Analysis Of William Wordsworth's Poem We Are Seven

777 words - 3 pages

Analysis of William Wordsworth's Poem We Are Seven

William Wordsworth’s poem, We are Seven, is about a person talking to a young girl about her and her six siblings. Throughout the poem, the narrator gave the young girl a very difficult time when she persisted that simply because not all seven children were home together, or alive, they were still seven. The narrator was giving the young girl a hard time because he wanted her to remember and understand that just because she and her siblings are separated does not make them any less siblings.

Wordsworth says that two of the seven siblings are at Conway. In what way would two siblings being far from home make them be considered not siblings? Would that not be like saying to a child still in grade school that an older sibling who is at college is not really his or her sibling anymore? The narrator questions, “You say that two at Conway dwell, /And two are gone to sea, / Yet ye are seven! I pray you tell, / Sweet Maid, how this may be (Lines 25-28)?” This young girl responds, “Seven boys and girls are we; (line 30)”.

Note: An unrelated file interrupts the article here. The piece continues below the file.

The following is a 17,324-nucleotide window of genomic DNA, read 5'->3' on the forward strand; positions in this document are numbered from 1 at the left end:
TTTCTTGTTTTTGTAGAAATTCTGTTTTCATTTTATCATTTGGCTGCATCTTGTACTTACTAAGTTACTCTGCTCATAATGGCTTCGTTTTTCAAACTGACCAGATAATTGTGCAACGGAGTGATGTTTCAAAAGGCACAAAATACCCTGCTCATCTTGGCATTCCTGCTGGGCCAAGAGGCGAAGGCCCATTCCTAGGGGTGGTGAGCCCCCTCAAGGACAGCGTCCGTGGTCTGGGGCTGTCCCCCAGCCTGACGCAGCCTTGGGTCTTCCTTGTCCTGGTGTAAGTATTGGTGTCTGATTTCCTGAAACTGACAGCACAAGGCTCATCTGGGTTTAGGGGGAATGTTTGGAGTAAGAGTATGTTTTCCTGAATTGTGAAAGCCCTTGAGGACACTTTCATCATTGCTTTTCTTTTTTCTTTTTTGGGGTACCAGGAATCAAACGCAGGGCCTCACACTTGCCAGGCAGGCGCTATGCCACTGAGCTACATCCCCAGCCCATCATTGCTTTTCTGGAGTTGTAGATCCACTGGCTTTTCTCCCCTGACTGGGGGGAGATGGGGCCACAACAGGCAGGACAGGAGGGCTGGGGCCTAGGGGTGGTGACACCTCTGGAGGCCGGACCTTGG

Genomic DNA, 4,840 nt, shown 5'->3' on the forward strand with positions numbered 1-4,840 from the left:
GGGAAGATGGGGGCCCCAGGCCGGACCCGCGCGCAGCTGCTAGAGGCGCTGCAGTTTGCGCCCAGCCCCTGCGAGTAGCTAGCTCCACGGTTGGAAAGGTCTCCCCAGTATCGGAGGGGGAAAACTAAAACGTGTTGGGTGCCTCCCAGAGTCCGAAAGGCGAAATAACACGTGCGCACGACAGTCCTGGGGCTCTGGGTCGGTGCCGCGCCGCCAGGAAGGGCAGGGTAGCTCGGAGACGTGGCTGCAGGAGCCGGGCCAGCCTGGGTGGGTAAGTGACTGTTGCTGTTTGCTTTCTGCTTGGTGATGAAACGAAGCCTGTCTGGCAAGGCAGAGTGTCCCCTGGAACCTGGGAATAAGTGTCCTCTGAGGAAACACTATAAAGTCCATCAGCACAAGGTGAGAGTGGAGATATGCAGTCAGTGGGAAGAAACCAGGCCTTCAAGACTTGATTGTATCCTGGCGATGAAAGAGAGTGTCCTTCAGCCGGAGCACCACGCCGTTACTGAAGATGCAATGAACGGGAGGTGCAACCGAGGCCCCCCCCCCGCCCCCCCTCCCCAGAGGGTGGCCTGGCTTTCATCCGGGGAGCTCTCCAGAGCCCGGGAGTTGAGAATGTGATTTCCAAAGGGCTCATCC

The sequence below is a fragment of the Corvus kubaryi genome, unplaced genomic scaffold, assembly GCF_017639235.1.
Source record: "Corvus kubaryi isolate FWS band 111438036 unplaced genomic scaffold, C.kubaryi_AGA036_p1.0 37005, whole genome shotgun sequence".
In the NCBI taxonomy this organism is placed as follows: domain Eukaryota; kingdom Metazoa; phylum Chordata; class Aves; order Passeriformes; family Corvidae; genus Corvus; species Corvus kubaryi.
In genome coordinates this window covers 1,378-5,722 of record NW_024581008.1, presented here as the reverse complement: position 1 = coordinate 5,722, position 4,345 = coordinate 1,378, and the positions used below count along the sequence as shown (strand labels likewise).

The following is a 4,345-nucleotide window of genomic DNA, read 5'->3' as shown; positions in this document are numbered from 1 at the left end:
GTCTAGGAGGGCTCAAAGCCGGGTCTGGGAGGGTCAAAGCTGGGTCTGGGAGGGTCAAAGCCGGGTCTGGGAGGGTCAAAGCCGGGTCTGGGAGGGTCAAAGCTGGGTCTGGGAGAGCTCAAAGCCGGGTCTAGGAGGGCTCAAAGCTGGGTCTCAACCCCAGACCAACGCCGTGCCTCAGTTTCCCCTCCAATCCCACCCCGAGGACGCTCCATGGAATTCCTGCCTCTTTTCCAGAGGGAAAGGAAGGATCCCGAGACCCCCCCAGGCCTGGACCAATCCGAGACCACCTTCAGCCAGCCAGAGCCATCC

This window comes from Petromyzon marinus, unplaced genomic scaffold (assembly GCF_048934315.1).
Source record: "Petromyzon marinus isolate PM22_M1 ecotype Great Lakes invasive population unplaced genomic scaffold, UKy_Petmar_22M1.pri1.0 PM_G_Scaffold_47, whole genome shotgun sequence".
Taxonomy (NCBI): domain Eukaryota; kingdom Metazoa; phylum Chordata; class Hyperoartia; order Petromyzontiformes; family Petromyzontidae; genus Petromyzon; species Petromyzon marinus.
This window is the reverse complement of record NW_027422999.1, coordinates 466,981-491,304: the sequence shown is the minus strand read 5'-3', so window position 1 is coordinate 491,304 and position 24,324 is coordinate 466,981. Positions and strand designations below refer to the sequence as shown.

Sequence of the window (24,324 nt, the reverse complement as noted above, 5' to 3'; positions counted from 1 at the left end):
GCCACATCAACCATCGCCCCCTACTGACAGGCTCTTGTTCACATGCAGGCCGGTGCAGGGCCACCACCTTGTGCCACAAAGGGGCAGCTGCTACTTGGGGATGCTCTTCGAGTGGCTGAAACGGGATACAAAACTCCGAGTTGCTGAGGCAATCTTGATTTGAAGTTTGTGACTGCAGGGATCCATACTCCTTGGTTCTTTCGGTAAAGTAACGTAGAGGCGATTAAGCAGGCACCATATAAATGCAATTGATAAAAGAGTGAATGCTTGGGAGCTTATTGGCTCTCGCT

In the majority of the poem, the narrator wants to know how the siblings in this family are still seven if two of the seven have passed away. In the poem, the little girl says, “Two of us in the church-yard lie, / My sister and my brother; (Lines 21-22).” Insisting that they are still seven, the young girl shows a lot of grace and mature understanding. This is the majority of the poem because the narrator thinks it is most important that the young girl understands she has still has five siblings, despite two of them have passed and, “their graves are green, they may be seen (Line 37).” The girl is only eight years of age and she understands that her deceased siblings are still her siblings even though they are not still living. Making sure she understands she still has five siblings is exactly what the narrator’s goal is, but the narrator is pretending to believe they are only five. The narrator reinforces his “belief” in lines 35-36: “If two are in the church-yard laid,/ Then ye...

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